Such an attempt to reconcile the passage from Nechemiah with accepted orthodox dogma is typical of a phenomenon that is widespread in the orthodox world in which sources that do not in their plain meaning fit accepted orthodox dogma are twisted in order to conform to the prevailing orthodox dogma. Such an attempt is not an explanation of the passage from Nechemiah but a rationalization. Rationalization is a particular form of explanation. It is a form of explanation which begins with prior preconceptions, and in light of those prior preconceptions, attempts to cover up a problem, as if the problem no longer exists or is not really a problem. In this case, the problem is that, according to the plain meaning of the passage from Nechemiah, the Torah (the 5 Books of Moses) and the legal explanations of the Oral Torah are apparently not from Sinai, while the prior preconception is that they are certainly from Sinai (according to accepted orthodox dogma); and therefore there must be some explanation, such as that of fundamental aspects of the Torah being forgotten until the period of Ezra and Nechemiah – constituting a rationalization in that the source is interpreted in accordance with prior preconceptions to cover up the problem. Such rationalization is widespread throughout the orthodox world regarding sources (both Biblical and rabbinic) that do not fit widely accepted orthodox dogma.
Such rationalization actually constitutes a fundamental lack of faith or trust in the sources (and their authors) themselves; as the sources are thus not read and interpreted according to what they are actually saying, but twisted in order to conform to what they should say according to prior preconceptions of accepted orthodox dogma. By contrast, according to the methodology of modern, historical scholarship, an attempt is made in the reading and interpreting of texts to understand the original intention of the text in its plain meaning (in its historical context) without distorting the text to fit prior philosophic preconceptions – in accordance with the standards of modern, empirical science. Rather, prior preconceptions are to be changed and revised in light of the plain meaning of texts (and even though the plain meaning of texts is a matter of subjective interpretation, the attempt is at least made to be faithful to the plain meaning according to the methodology of modern, historical scholarship). Even though prior preconceptions cannot be avoided or eliminated regarding empirical and scientific methodology; nevertheless, in modern, empirical and scientific methodology there is a willingness to constantly change or revise prior preconceptions in light of facts, data or sources. Modern, empirical science does not yield objectivity or certainty (but only probability) even in the realm of the natural sciences, and all the more is this true in the realm of historical scholarship.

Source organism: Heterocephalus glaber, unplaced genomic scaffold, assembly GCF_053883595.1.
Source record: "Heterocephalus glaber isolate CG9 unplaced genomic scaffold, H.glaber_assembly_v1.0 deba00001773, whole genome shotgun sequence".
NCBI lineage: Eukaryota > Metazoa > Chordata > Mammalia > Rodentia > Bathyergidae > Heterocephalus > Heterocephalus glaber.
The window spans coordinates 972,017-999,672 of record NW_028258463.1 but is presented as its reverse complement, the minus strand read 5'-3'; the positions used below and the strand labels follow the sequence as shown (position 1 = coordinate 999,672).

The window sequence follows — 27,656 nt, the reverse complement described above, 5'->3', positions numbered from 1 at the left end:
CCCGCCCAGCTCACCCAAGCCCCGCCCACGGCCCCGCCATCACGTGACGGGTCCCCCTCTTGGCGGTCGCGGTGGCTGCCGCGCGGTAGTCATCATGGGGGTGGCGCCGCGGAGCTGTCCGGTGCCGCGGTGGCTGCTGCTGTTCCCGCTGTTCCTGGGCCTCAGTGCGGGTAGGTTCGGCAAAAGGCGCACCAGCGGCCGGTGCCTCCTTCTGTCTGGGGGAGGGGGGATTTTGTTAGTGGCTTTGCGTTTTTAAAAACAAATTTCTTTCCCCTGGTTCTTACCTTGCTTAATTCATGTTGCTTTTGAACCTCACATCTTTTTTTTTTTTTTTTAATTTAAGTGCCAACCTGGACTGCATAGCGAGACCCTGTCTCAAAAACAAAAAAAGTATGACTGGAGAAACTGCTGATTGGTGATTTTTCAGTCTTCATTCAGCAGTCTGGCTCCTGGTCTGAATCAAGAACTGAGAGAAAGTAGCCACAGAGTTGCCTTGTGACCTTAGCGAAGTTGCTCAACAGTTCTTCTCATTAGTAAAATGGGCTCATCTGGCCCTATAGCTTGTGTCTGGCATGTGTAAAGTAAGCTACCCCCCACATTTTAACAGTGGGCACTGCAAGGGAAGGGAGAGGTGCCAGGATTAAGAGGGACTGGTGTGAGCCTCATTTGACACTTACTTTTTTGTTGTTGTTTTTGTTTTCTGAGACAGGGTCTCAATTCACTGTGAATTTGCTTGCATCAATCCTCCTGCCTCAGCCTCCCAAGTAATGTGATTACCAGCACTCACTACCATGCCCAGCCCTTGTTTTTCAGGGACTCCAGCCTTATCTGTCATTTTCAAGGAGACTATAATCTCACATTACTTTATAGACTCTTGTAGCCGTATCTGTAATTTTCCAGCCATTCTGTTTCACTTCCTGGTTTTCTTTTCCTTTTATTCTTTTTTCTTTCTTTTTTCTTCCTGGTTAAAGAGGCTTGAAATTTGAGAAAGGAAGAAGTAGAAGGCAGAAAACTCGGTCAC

I often hear in the orthodox world objection made to the reliance upon modern, historical scholarship in the study of Biblical and rabbinic texts on the grounds that modern, empirical science and scholarship do not yield objectivity or certainty, and that the views of modern, academic scholars are constantly changing and being revised. Both of these objections are likewise true regarding natural sciences; and, yet, even ultra-orthodox Jews in regard to natural sciences rely upon modern, scientific methodology and knowledge, as evidenced by their use of modern technology – such as the use of cars and electricity. Such modern technology is a direct result and practical application of modern, empirical science, and thus even ultra-orthodox Jews (who are clearly not willing to give up their use of cars or electricity on the grounds that scientific knowledge is not certain and constantly changing) testify by their behavior that they rely upon modern, empirical and scientific methodology. There is then, in my mind, an inconsistency among orthodox Jews (modern and ultra-orthodox) who rely upon empirical and scientific methodology in their daily lives, but refuse to do so when it comes to the study of Biblical and rabbinic texts.
One last point – the question as to whether or not the Torah (the 5 Books of Moses) and the legal explanations of the Oral Torah came from Sinai is not a religious but historical question independent of the religious principle of Divine revelation. The principle that the Torah is the Divinely revealed word of God is a central religious principle in the Talmudic tradition – however, it is not a dogma that must be accepted, and the principle is subject to differing interpretations. The Torah (the 5 Books of Moses) and the legal explanations of the Oral Torah are Divine and sacred according to the Jewish tradition as a matter of religious principle – no matter when they were produced from a historical point of view.